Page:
Lets start with one of the few incontrovertible facts that we have on earth. Every single person on this planet has a mother and a father. In the modern era there are many more computations than in the past. Some people may never know their biological mother (if it is a donor egg) or father (if there was donor sperm).
People, other than the biological parents, can raise children. This can be due to the failure of the biological parents or a host other reasons. These people often do an excellent job of parenting. Sometimes better than the biological ones would have done. Some children live in a variety of arrangements, which are not the “traditional family”. And yes some people are estranged from one or both parents.
I may not have covered every possible permutation but you get the general idea. No matter how many variations there are, nothing changes the fact that each person has a mother. Once a year this is recognsied on Mothers Day, which we celebrated in Australia yesterday. Whilst one might hope that the wonderful role of motherhood is celebrated daily, in reality this may not always occur.
So with this in mind you would think that objections to mother’s day would be hard to raise. But in this crazy PC world we live in, schools in Melbourne and in Mission (British Columbia Canada) did just that. Both schools sought to ban mother’s day stalls. The Melbourne school overturned this after an objection from a senior politician.
The official reason for stopping children from buying presents for their mothers was that it is not “inclusive” enough. Presumably the same line will be trotted out at father’s day.
Yes, some children do not live with their mothers for a variety of reasons. And some may not seek to buy gifts at a stall. However each and every person has a mother! How can you be any more inclusive than that?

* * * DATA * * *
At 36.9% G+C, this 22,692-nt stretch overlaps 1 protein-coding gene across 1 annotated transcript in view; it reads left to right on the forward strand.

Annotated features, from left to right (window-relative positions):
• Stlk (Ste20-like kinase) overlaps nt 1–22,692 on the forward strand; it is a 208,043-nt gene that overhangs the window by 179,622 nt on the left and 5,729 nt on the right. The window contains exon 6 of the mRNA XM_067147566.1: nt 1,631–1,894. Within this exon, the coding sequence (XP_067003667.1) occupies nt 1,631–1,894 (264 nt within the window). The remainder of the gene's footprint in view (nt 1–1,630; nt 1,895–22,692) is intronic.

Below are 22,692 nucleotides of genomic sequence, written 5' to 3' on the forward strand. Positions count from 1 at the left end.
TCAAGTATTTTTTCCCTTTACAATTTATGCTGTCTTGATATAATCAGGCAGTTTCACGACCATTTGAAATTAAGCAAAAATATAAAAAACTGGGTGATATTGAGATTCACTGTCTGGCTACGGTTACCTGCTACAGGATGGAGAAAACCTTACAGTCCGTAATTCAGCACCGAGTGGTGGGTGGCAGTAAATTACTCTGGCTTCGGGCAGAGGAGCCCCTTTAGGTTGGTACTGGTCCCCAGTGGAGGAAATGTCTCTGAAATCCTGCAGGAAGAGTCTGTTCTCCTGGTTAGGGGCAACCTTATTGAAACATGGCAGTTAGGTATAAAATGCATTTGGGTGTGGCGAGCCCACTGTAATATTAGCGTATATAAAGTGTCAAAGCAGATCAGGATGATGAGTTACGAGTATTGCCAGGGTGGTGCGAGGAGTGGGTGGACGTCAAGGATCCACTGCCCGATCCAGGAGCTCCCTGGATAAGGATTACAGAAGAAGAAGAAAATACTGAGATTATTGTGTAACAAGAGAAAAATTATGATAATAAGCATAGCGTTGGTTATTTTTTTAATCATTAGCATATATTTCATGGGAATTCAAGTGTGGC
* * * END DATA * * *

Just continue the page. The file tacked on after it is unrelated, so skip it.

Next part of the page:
Recognizing the role of mothers does not detract from the role of fathers, friend’s siblings, grandparents or anyone else. This is the critical point. The recognition of one thing does not exclude anyone else. We are capable of walking and chewing gum.
How on earth does recognizing the role of mothers diminish the role of anyone else? How does having a stall to let children make and buy gifts for their mother (biological or not) create a problem? Sure, some children may have lost their mothers. This is necessarily sad but having a stall is hardly the only thing that would remind them of this. And sad as that is, we all have to contend with what life deals us. Interestingly the original Mothers Day was intended as a day to remember the mother of Anna Jarvis; Ann, who died in May 1905.
Relationships are a pillar of health and the relationship we have with parents (for better or worse) are the first ones all of us have. No amount of political correctness changes our genetics. We are literally tied via the umbilical cord to our mothers till we are born. This biological fact is not changed by political correctness, gender fluidity studies, or identity politics.
I have written previously about the attempts to silence free speech and make everyone conform to some PC thought police way of thinking. This is the mentality we see in the efforts to cancel mothers day. It is the same mentality that tells us to say happy holidays instead of Merry Christmas (there would be no holiday if Christ hadn’t been born).
This mentality, which in true Orwellian style, seeks to deny obvious truth by using weasel words is wrong. I hope all the mums out there had a great day.
Dr Joe Kosterich MBBS is an author, speaker, media presenter and health industry consultant, who wants you to be healthy and get the most out of life. Dr Joe also gives practical, motivational health talks for the general public and organisations where he is known as “An independent doctor who talks about health”. His latest book “60 minutes to Better Health” is available on Amazon.